Well, they no longer look or feel like Maine should look and feel. At one time (pre-1980) LL Bean defined (the real) Maine. Nowadays, they’re a well-run JC Penny. A modern $2 billion a year US corporation with stores as far flung as Tokyo. For all his emphasis on continual improvement and customer satisfaction, I’m not at all sure that LL would claim success if he were still with us.

Leon Leonwood Bean founded the company in 1912 based on his famous invention, the waterproof Bean Boot. By 1917 he opened his flagship second floor retail location on Maine Street in Freeport.  LL never missed an opportunity to improve service. While the bulk of sales were generated by the catalog, hunters and visitors frequently dropped by Freeport. A night bell allowed the late-night visitor to call a watchman or even LL himself. In 1951, LL opened the store 365 days a year, 24 hours a day proclaiming, "We have thrown away the keys to the place."

The original store. I had the good fortune to visit it in the mid 1960s when my father and a few uncles and cousins trouped up to Maine for a canoe trip and we made the required pilgrimage to the Freeport house of worship. An experience. The original Freeport store had the appearance of an antique factory, with the business on the second floor, reached only by climbing a long central flight of stairs. While there, customers or tourists could watch hand sewing of moccasins and repairs being made to the original hunting boots. For many years, the hallway of the staircase was a virtual bulletin board used by hunters "from away" to communicate with fellow hunters. Regulars would have a niche in the stairway where their friends would put notes, and the custom lasted many years. Old codgers would shuffle around the worn wooden floors on the second story waiting on you with peak efficiency, in spite of their age. Plus, they knew anything and everything you ever needed to know about the Maine experience. If they didn’t know it, you didn’t NEED to know it. Case closed.

The new main street showrooms (all 200,000 sq ft) removed the old space and there is now a "campus" layout with different departments in separate buildings. Very Yuppie, very depressing as a recent visit to the campus reminded me. Still good stuff, no doubt about it, but can you tell it apart from JC Penny? I can’t.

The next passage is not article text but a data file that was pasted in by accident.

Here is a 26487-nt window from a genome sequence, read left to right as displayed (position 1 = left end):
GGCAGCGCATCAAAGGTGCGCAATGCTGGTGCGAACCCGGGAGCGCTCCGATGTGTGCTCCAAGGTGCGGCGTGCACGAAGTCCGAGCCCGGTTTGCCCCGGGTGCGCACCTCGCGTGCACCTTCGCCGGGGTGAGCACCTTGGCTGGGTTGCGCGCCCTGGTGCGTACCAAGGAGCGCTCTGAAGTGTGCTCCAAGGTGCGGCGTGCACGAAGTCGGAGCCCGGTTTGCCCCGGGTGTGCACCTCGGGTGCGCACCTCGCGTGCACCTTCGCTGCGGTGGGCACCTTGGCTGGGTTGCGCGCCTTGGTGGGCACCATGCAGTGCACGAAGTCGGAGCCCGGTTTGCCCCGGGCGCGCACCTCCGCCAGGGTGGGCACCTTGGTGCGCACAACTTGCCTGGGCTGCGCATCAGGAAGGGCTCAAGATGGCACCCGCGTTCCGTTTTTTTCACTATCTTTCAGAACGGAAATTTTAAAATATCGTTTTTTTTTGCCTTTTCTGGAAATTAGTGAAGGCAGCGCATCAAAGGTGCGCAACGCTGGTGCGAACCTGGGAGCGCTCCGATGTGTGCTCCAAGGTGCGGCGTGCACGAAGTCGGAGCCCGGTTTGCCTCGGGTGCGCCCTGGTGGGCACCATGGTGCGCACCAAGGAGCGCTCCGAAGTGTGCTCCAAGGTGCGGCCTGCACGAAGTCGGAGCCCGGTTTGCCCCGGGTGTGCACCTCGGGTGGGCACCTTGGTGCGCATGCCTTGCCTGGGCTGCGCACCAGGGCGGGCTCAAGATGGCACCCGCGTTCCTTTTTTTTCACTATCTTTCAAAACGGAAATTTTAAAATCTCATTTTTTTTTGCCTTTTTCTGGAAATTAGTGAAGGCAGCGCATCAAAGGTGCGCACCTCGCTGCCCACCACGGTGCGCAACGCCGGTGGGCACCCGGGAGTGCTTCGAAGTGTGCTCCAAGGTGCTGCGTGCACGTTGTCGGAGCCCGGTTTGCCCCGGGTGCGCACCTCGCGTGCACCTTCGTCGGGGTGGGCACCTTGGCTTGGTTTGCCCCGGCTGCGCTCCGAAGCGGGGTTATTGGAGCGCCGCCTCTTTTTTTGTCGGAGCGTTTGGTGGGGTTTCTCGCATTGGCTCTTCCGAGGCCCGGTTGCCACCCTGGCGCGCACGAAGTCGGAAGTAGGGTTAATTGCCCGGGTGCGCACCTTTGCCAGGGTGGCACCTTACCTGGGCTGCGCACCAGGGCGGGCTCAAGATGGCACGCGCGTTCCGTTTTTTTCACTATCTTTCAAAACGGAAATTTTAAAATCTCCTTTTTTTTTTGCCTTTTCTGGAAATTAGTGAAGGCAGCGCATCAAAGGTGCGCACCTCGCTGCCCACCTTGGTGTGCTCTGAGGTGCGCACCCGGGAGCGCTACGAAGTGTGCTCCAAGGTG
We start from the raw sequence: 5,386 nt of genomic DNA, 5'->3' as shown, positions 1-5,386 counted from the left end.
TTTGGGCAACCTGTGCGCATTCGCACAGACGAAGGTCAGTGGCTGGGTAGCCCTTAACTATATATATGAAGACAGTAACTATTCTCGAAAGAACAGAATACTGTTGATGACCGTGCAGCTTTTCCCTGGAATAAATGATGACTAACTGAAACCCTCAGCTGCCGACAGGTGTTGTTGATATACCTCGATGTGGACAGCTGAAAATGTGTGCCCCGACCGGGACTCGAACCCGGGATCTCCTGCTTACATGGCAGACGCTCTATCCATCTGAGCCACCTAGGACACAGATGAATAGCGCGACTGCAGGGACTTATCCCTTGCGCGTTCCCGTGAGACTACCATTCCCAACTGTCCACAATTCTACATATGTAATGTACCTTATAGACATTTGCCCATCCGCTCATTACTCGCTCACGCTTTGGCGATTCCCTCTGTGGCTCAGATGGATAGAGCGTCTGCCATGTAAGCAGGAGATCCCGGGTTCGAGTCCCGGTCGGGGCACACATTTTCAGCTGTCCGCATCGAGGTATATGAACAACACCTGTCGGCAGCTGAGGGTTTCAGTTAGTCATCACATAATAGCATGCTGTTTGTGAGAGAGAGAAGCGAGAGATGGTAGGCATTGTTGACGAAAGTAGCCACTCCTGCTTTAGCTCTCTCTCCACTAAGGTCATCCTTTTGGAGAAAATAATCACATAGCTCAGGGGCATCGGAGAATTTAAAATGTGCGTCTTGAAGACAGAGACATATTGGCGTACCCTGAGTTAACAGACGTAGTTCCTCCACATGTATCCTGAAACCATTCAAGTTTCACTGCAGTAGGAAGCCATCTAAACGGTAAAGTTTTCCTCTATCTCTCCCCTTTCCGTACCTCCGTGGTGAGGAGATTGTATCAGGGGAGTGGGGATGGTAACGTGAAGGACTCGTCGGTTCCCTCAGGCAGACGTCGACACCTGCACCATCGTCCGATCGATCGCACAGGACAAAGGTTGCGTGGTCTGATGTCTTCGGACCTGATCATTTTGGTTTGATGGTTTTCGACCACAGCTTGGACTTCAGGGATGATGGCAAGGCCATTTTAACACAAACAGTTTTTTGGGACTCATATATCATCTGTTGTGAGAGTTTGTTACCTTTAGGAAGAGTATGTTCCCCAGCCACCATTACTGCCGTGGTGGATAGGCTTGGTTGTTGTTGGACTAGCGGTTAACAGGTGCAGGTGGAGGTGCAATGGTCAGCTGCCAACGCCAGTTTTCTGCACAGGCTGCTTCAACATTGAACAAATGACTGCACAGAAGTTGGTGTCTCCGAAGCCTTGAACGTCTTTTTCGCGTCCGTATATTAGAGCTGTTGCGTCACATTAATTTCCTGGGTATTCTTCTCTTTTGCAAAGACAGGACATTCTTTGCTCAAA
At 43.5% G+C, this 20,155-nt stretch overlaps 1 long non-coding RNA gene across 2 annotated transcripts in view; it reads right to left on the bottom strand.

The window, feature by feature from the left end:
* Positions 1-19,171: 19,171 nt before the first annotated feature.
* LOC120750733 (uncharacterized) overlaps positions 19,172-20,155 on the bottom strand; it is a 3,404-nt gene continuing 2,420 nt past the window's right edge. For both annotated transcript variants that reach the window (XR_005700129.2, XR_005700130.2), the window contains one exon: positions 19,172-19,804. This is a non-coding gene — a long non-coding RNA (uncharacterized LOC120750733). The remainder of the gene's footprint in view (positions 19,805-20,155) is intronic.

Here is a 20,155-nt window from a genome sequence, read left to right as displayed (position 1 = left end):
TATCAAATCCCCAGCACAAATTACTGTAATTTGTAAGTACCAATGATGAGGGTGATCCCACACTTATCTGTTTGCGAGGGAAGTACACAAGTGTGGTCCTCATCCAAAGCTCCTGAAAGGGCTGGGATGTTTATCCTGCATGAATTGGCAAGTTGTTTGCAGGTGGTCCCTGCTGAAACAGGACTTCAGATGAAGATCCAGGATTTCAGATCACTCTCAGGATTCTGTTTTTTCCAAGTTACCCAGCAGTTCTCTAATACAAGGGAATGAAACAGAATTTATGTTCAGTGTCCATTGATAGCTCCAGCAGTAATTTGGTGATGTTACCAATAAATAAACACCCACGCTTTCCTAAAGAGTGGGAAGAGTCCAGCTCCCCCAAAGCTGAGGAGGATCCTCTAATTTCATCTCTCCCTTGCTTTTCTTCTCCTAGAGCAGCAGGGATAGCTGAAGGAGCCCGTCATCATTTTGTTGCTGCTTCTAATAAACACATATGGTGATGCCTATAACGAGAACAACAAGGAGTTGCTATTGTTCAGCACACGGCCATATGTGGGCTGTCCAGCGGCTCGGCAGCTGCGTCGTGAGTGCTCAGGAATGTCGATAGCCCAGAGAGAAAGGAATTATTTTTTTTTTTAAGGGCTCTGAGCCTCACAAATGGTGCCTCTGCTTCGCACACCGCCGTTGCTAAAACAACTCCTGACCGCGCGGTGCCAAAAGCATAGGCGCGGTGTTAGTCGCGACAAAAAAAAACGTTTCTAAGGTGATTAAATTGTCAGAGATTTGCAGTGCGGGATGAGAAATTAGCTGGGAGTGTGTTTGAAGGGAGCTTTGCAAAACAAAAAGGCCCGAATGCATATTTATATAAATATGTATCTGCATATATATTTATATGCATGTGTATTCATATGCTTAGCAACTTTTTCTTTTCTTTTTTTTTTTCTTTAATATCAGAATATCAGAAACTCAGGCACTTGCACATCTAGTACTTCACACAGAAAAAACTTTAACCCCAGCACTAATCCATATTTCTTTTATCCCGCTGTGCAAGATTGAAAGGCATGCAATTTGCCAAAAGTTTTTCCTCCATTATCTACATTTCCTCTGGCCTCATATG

Something has been lost. Bring back LL.

The South's Rebuttal

A few weeks back I posted my Top 10 reasons why I remain a New England Yankee and promised that I would publish my southern brother's response.

Poor, poor brother. Have those cold, long winters frozen your brain? Even though it is late at night, I just cannot go to bed without setting you on the right path. Thus, I submit my rebuttal as a Southerner (with a capital S). Y’all take care now, ya hear!

The Yankee/The Southerner (my original item followed by my brother's response).

10. Can delay cutting my lawn until May, sometimes June! - Do not have to shovel snow from October until April.
9. Don't have to eat grits, or explain why. - Don’t get those stupid instant grits with your breakfast. Also, no quahogs to deal with.
8. Can never remember if your president is Jefferson Davis or Davis Jefferson. - Neither Ted Kennedy nor Mike Dukakis are from the South.
7. Close to the source of that true heavenly sustenance - maple syrup. - Home of real BBQ.
6. Tried, but just can't pronounce "dog" using three syllables. - That is because you people just talk too darned fast (and funny). Say it slowly, “DA-WWW-GH.”
5. One hour from mountains, one hour from ocean, one hour from Boston. - Two hours from the mountains, three from the ocean and at least 12 hours from Boston.
4. Can hone my driving skills to NASCAR level by dodging potholes and frost heaves. - Frost heaves? Never heard of them. Plus, here cars don’t rust out in two years.
3. Air conditioning supplied by nature all summer long.  - Wow, two whole months of summer. Just two words: “black flies.”
2. Experience snow falling in dark woods on a crisp night, just like Robert Frost did.  - Drinking Mint Juleps while watching the Kentucky Derby.
1. Somebody has to do it; I was one of the fortunate few selected among the many who applied.  - The South – many are called but few are chosen.

It's All Relative